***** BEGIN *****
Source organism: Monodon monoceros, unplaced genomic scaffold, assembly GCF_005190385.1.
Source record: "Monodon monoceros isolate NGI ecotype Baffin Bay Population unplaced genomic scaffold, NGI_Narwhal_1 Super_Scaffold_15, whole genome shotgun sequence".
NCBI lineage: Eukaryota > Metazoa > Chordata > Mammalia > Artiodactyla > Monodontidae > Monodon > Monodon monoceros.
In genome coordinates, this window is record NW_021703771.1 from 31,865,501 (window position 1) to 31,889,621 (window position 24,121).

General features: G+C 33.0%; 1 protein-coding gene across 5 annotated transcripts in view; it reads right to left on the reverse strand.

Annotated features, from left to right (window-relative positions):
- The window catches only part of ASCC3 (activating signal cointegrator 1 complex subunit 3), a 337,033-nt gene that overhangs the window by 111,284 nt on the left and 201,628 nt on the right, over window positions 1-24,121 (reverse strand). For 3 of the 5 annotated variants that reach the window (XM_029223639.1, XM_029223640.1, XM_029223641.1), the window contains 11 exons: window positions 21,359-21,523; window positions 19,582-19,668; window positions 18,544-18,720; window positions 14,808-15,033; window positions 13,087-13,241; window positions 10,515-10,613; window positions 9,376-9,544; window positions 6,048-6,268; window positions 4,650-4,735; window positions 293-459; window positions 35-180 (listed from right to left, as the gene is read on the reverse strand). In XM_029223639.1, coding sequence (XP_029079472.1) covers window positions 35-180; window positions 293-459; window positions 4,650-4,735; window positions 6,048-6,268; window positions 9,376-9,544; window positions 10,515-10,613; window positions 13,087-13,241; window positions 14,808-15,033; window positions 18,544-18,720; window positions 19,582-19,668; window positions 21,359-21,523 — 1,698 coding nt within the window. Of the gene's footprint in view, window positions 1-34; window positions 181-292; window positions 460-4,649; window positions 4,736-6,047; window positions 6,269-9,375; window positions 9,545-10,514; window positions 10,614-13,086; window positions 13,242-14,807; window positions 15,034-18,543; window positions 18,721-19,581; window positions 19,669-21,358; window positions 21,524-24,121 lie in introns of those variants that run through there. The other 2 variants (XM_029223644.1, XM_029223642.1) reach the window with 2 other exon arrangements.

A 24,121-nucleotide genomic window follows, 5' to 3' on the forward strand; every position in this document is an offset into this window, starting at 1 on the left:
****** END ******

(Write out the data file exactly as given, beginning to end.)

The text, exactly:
Source organism: Monodon monoceros, unplaced genomic scaffold, assembly GCF_005190385.1.
Source record: "Monodon monoceros isolate NGI ecotype Baffin Bay Population unplaced genomic scaffold, NGI_Narwhal_1 Super_Scaffold_15, whole genome shotgun sequence".
NCBI lineage: Eukaryota > Metazoa > Chordata > Mammalia > Artiodactyla > Monodontidae > Monodon > Monodon monoceros.
In genome coordinates, this window is record NW_021703771.1 from 31,865,501 (window position 1) to 31,889,621 (window position 24,121).

General features: G+C 33.0%; 1 protein-coding gene across 5 annotated transcripts in view; it reads right to left on the reverse strand.

Annotated features, from left to right (window-relative positions):
- The window catches only part of ASCC3 (activating signal cointegrator 1 complex subunit 3), a 337,033-nt gene that overhangs the window by 111,284 nt on the left and 201,628 nt on the right, over window positions 1-24,121 (reverse strand). For 3 of the 5 annotated variants that reach the window (XM_029223639.1, XM_029223640.1, XM_029223641.1), the window contains 11 exons: window positions 21,359-21,523; window positions 19,582-19,668; window positions 18,544-18,720; window positions 14,808-15,033; window positions 13,087-13,241; window positions 10,515-10,613; window positions 9,376-9,544; window positions 6,048-6,268; window positions 4,650-4,735; window positions 293-459; window positions 35-180 (listed from right to left, as the gene is read on the reverse strand). In XM_029223639.1, coding sequence (XP_029079472.1) covers window positions 35-180; window positions 293-459; window positions 4,650-4,735; window positions 6,048-6,268; window positions 9,376-9,544; window positions 10,515-10,613; window positions 13,087-13,241; window positions 14,808-15,033; window positions 18,544-18,720; window positions 19,582-19,668; window positions 21,359-21,523 — 1,698 coding nt within the window. Of the gene's footprint in view, window positions 1-34; window positions 181-292; window positions 460-4,649; window positions 4,736-6,047; window positions 6,269-9,375; window positions 9,545-10,514; window positions 10,614-13,086; window positions 13,242-14,807; window positions 15,034-18,543; window positions 18,721-19,581; window positions 19,669-21,358; window positions 21,524-24,121 lie in introns of those variants that run through there. The other 2 variants (XM_029223644.1, XM_029223642.1) reach the window with 2 other exon arrangements.

A 24,121-nucleotide genomic window follows, 5' to 3' on the forward strand; every position in this document is an offset into this window, starting at 1 on the left: